By kmiklas

2019-07-11 19:08:49 8 Comments

In C++, the main() function is standardized to be of type int, and thus should return(0) with successful execution. Also, programs will typically print one line feed at the end to flush stdout, like so:



#include <iostream>
int main() {
    std::cout << "hello, world" << std::endl;


hello, world

Is there an equivalent way to properly exit a Python script? Does it make sense to also print a line feed, and then explicitly exit with code 0?

import sys
print("hello, world")


hello, world

Tyvm :^)


@Green Cloak Guy 2019-07-11 19:16:28

A python script ends when there's no more code to run. The textbook hello world program is one line:

print("hello, world!")

Python's print() function is equivalent to other languages' println() function, in that it prints a newline by default. You can change this behavior with the optional end keyword argument:

print("Hello", end=" ")

And if you just want to print an extra line for whatever reason, you don't even have to go to the extra trouble of specifying it - you can just call print() with no arguments and it'll print a blank line.

Most python scripts you'll see will additionally have a feature like this:

if __name__ == "__main__":
    print("hello, world!")

This is essentially a filter to make sure that the current code is being run as a script, and that it wasn't just imported by some other file (__name__ is a built-in variable that states the name by which the module was imported, or "__main__" if it was run directly from the command line and thus wasn't imported from anywhere).

By default, a python script will exit with the code 0. You can use the built-in exit() (or sys.exit() if you want to be a bit more safe - see @cdarke's excellent comment below) if you want to exit with a different return code (e.g. if your script encounters an error and you want to exit gracefully). Otherwise, the standard practice is to just let the script end on its own.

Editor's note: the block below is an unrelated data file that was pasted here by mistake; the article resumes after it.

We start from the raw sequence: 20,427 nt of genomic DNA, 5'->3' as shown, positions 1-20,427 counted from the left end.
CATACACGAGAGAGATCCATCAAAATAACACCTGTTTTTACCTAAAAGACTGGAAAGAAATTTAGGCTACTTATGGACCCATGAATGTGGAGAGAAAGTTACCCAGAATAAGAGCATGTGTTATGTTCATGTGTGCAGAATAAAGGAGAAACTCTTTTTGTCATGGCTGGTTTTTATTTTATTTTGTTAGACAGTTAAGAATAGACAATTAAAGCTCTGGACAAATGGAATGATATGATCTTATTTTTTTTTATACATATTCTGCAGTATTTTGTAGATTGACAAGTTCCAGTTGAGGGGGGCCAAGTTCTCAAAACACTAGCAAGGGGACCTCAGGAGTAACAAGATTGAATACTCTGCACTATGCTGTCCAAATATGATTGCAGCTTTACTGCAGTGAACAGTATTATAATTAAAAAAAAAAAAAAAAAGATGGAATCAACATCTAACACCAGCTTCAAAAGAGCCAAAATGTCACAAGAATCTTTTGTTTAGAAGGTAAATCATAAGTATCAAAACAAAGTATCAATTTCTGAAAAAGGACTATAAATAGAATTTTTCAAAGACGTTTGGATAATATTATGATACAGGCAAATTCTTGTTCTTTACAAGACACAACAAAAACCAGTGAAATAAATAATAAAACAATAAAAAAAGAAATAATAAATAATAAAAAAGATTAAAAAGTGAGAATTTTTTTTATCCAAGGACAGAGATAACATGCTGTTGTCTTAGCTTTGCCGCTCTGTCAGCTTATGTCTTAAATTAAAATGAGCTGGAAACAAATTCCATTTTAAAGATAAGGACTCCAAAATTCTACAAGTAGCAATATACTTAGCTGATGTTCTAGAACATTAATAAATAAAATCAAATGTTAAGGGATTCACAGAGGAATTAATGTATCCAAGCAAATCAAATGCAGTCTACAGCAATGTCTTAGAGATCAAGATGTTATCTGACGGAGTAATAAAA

@kmiklas 2019-07-11 19:23:15

So... how to properly finish a Python script? Note that I'm intentionally avoiding the words terminate, exit, and the like.

@cdarke 2019-07-11 19:24:10

@kmiklas: with a blank line

@kmiklas 2019-07-11 19:24:34

Whoa... is this truth? I feel strangely unfulfilled by this answer.

@Error - Syntactical Remorse 2019-07-11 19:26:59

@kmiklas PEP states there should be one blank line at the end of your file. That line is not needed but that is common formatting. Python doesn't require anything fancy to say "I am now done with my code", just stop typing :)

@cdarke 2019-07-11 19:34:05

You can use the built-in exit() function - no. There appears to be a built-in called exit which has the same behaviour as sys.exit, but appearances can be deceptive. exit is not a built-in function but a site.Quitter callable object which raises a SystemExit exception. The site module is usually automatically loaded on start-up, but can be supressed with the -S command-line option, in which case exit will not work.

@Green Cloak Guy 2019-07-11 19:36:15

Thanks for pointing that out, @cdarke. I've edited my answer accordingly

@cdarke 2019-07-11 19:39:22

See also, specifically "They are useful for the interactive interpreter shell and should not be used in programs."

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